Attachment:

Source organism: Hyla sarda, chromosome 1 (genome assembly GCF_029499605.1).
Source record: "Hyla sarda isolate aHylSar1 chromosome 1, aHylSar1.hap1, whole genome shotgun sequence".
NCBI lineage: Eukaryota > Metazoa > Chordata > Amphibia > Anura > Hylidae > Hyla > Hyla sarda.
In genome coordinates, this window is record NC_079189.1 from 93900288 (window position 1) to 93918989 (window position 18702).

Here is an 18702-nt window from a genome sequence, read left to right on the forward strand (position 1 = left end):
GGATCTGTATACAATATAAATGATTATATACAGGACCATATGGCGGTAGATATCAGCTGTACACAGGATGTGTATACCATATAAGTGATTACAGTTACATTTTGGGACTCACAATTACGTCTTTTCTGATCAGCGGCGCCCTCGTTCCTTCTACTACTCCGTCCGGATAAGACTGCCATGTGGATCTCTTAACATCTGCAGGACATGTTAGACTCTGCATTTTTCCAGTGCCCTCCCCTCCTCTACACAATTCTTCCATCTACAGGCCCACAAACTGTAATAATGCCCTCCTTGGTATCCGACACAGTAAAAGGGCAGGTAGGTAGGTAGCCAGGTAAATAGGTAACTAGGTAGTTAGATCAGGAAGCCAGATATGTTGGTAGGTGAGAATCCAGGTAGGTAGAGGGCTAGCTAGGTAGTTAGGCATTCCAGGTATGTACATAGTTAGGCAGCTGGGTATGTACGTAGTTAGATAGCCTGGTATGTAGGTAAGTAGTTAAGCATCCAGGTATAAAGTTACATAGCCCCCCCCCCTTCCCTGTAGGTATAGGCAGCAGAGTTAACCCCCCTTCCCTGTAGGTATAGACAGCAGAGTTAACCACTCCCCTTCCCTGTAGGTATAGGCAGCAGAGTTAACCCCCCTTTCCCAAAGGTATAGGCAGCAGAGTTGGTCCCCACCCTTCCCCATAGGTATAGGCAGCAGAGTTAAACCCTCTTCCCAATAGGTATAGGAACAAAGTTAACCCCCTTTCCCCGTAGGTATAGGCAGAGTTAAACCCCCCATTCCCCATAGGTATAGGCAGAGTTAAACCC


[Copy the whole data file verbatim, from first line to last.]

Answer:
Source organism: Hyla sarda, chromosome 1 (genome assembly GCF_029499605.1).
Source record: "Hyla sarda isolate aHylSar1 chromosome 1, aHylSar1.hap1, whole genome shotgun sequence".
NCBI lineage: Eukaryota > Metazoa > Chordata > Amphibia > Anura > Hylidae > Hyla > Hyla sarda.
In genome coordinates, this window is record NC_079189.1 from 93900288 (window position 1) to 93918989 (window position 18702).

Here is an 18702-nt window from a genome sequence, read left to right on the forward strand (position 1 = left end):
GGATCTGTATACAATATAAATGATTATATACAGGACCATATGGCGGTAGATATCAGCTGTACACAGGATGTGTATACCATATAAGTGATTACAGTTACATTTTGGGACTCACAATTACGTCTTTTCTGATCAGCGGCGCCCTCGTTCCTTCTACTACTCCGTCCGGATAAGACTGCCATGTGGATCTCTTAACATCTGCAGGACATGTTAGACTCTGCATTTTTCCAGTGCCCTCCCCTCCTCTACACAATTCTTCCATCTACAGGCCCACAAACTGTAATAATGCCCTCCTTGGTATCCGACACAGTAAAAGGGCAGGTAGGTAGGTAGCCAGGTAAATAGGTAACTAGGTAGTTAGATCAGGAAGCCAGATATGTTGGTAGGTGAGAATCCAGGTAGGTAGAGGGCTAGCTAGGTAGTTAGGCATTCCAGGTATGTACATAGTTAGGCAGCTGGGTATGTACGTAGTTAGATAGCCTGGTATGTAGGTAAGTAGTTAAGCATCCAGGTATAAAGTTACATAGCCCCCCCCCCTTCCCTGTAGGTATAGGCAGCAGAGTTAACCCCCCTTCCCTGTAGGTATAGACAGCAGAGTTAACCACTCCCCTTCCCTGTAGGTATAGGCAGCAGAGTTAACCCCCCTTTCCCAAAGGTATAGGCAGCAGAGTTGGTCCCCACCCTTCCCCATAGGTATAGGCAGCAGAGTTAAACCCTCTTCCCAATAGGTATAGGAACAAAGTTAACCCCCTTTCCCCGTAGGTATAGGCAGAGTTAAACCCCCCATTCCCCATAGGTATAGGCAGAGTTAAACCC